We suggest that opinion leaders and program directors take a key role in promoting the innovation cycle by advising against widespread adoption of unproven innovations. While some opinion leaders may have relationships with industry, declaration of conflicts of interest, along with a specialty-wide understanding of the innovation cycle, could hopefully minimize this potential bias. Specialty societies will need to take on the critical role of advising their membership that innovative new treatments should not be widely adopted until definitive evidence is available (as discussed below). While not all specialty societies have the funds to fully support clinical trials, research funds could be used for pilot projects and feasibility studies. At a minimum, specialty societies should create health technology assessment committees that could evaluate major innovations, determine when definitive proof of effectiveness is available, and advise their membership accordingly. A precedent for this role occurred when the American College of Surgeons advised their membership to not pursue laparoscopic colectomy until prospective trials demonstrated its safety and effectiveness13. Other specialty societies that take this role include the Australian Safety and Efficacy Register of New Interventional Procedures-Surgical, which has the specific purpose of performing health technology assessment to control the introduction of new surgical innovations, and the National Institute for Health and Care Excellence in the United Kingdom (http://www.nice.org.uk/), which is responsible for determining the effectiveness of health care interventions. Finally, certification bodies, such as the American Board of Orthopaedic Surgery, could take on the important role of monitoring the use of unproven innovative therapy in the certification and the maintenance of certification process.
The next stage in the innovation cycle would be to prove that the innovation is actually a better approach than previous approaches. This stage can be accomplished with either Level-I randomized or Level-II prospective comparison studies. The innovation would be evaluated with controls with clinically relevant outcomes in several or many centers. Referring again to the example of surgical hip dislocation, a prospective comparison, preferably randomized, would evaluate the rate of osteonecrosis when surgical dislocation is compared with closed reduction of a slipped capital femoral epiphysis2. This step should occur before widespread adoption and have the support of opinion leaders and specialty societies. Unfortunately, clinical trials take many years to finish, but specialty societies should support and possibly fund multicenter prospective and, hopefully, randomized studies. Clinical trials are expensive; however, alternative models that include fewer patients from many centers can be less costly2.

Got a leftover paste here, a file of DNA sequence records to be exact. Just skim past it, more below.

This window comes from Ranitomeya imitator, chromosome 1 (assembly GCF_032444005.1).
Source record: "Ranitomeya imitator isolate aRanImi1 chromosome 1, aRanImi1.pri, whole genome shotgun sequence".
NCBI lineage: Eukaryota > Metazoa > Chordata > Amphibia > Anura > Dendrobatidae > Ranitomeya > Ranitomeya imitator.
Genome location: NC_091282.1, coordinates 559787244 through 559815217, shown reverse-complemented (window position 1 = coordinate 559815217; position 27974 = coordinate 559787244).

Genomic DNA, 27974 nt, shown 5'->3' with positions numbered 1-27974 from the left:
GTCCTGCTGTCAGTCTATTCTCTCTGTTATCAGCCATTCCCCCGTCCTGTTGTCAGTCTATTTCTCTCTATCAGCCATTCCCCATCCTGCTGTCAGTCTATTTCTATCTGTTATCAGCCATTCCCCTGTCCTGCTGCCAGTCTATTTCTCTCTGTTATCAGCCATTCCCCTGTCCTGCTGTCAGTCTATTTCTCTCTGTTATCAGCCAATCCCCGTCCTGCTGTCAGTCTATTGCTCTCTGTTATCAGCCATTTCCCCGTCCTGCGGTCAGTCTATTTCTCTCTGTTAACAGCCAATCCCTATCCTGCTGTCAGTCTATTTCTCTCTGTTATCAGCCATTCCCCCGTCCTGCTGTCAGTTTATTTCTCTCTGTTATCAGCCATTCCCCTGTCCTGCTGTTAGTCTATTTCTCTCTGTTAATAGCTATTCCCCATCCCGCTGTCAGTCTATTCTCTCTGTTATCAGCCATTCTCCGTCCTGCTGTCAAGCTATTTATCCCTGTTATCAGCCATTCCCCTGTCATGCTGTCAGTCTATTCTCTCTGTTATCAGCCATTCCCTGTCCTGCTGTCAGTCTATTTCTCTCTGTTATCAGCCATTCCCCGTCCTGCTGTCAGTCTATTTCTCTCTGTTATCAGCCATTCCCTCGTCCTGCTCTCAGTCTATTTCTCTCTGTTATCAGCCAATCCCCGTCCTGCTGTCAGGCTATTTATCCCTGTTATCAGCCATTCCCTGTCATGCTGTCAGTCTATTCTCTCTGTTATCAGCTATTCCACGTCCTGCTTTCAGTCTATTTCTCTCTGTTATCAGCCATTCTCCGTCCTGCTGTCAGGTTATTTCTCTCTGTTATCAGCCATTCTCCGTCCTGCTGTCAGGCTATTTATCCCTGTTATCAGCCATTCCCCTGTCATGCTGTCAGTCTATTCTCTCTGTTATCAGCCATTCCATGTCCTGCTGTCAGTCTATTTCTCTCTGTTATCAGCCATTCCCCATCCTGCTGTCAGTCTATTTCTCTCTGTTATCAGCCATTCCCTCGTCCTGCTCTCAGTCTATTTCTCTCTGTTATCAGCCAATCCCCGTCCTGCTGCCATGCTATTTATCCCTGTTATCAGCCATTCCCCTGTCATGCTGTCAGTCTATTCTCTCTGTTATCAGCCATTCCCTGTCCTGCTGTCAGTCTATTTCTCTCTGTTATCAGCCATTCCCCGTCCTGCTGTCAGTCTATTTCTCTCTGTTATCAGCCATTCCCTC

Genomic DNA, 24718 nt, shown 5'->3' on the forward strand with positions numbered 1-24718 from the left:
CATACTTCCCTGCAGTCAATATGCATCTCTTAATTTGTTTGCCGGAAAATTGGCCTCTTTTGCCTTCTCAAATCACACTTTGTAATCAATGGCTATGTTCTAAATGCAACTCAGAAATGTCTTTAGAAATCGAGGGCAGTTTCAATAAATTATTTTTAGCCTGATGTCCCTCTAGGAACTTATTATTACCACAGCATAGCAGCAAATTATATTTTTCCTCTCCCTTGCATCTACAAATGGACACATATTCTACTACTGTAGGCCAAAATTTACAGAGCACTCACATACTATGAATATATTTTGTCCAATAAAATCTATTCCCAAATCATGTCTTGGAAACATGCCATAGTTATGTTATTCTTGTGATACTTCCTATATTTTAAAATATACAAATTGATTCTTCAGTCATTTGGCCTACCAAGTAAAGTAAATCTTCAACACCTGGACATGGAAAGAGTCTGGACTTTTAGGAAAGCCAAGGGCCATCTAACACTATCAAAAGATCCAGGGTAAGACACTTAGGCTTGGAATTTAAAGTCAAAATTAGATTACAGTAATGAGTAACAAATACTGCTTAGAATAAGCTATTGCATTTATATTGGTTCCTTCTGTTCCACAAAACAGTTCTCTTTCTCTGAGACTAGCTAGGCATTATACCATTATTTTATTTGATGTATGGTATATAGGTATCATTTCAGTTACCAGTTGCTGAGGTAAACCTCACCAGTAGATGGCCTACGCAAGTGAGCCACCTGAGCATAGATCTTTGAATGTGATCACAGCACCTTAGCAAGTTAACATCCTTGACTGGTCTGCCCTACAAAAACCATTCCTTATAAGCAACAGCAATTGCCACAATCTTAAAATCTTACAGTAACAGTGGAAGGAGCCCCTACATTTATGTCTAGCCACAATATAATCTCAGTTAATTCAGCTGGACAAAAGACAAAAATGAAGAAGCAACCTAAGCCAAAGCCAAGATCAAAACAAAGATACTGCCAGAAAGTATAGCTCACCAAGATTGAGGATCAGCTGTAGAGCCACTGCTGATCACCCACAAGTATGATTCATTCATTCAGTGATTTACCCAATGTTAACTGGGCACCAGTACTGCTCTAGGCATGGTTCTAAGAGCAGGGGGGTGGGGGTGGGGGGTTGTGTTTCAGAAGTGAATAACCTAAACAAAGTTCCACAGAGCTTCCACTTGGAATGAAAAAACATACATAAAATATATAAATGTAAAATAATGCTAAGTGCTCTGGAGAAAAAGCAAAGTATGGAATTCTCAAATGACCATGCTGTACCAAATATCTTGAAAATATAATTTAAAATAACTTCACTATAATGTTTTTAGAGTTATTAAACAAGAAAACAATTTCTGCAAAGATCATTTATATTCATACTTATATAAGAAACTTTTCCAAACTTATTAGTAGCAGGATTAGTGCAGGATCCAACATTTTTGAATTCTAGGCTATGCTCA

In deciding which type of trial to conduct, it is important to understand the difference between efficacy and effectiveness. A trial that demonstrates efficacy would show that the treatment works under ideal conditions, whereas a trial that demonstrates effectiveness would show that it works under usual conditions. The type of trial that would be appropriate is partially dependent on the expectations of where the innovation would ultimately be used. If the intervention is primarily designed for high-volume specialty centers, then an efficacy trial would be most appropriate. If the intent is to have widespread utilization of the innovation, then an effectiveness trial would be most appropriate. If an intervention is not shown to be useful in an efficacy trial, it almost certainly would not be useful in an effectiveness trial. If the innovation is shown to be useful in an efficacy trial, then it is uncertain as to whether the innovation would be superior in widespread implementation, thus demonstrating the importance of deciding which type of trial is most appropriate.
One example of this stage of the innovation cycle is randomized clinical trials that examine vertebroplasty for patients with a spine fracture. In two placebo-controlled trials, vertebroplasty was not helpful in improving the clinical outcome of patients with spine fractures14,15. While there may be issues related to the patients who were selected, the results of these trials suggest that physicians should not use this innovative intervention; indeed, this was the conclusion reached by an American Academy of Orthopaedic Surgeons (AAOS) practice guideline committee. AAOS practice guidelines and the recommendations of specialty societies could guide professional certification, including the American Board of Orthopaedic Surgery’s Maintenance of Certification program, to determine best practice based on higher levels of evidence (Levels I or II).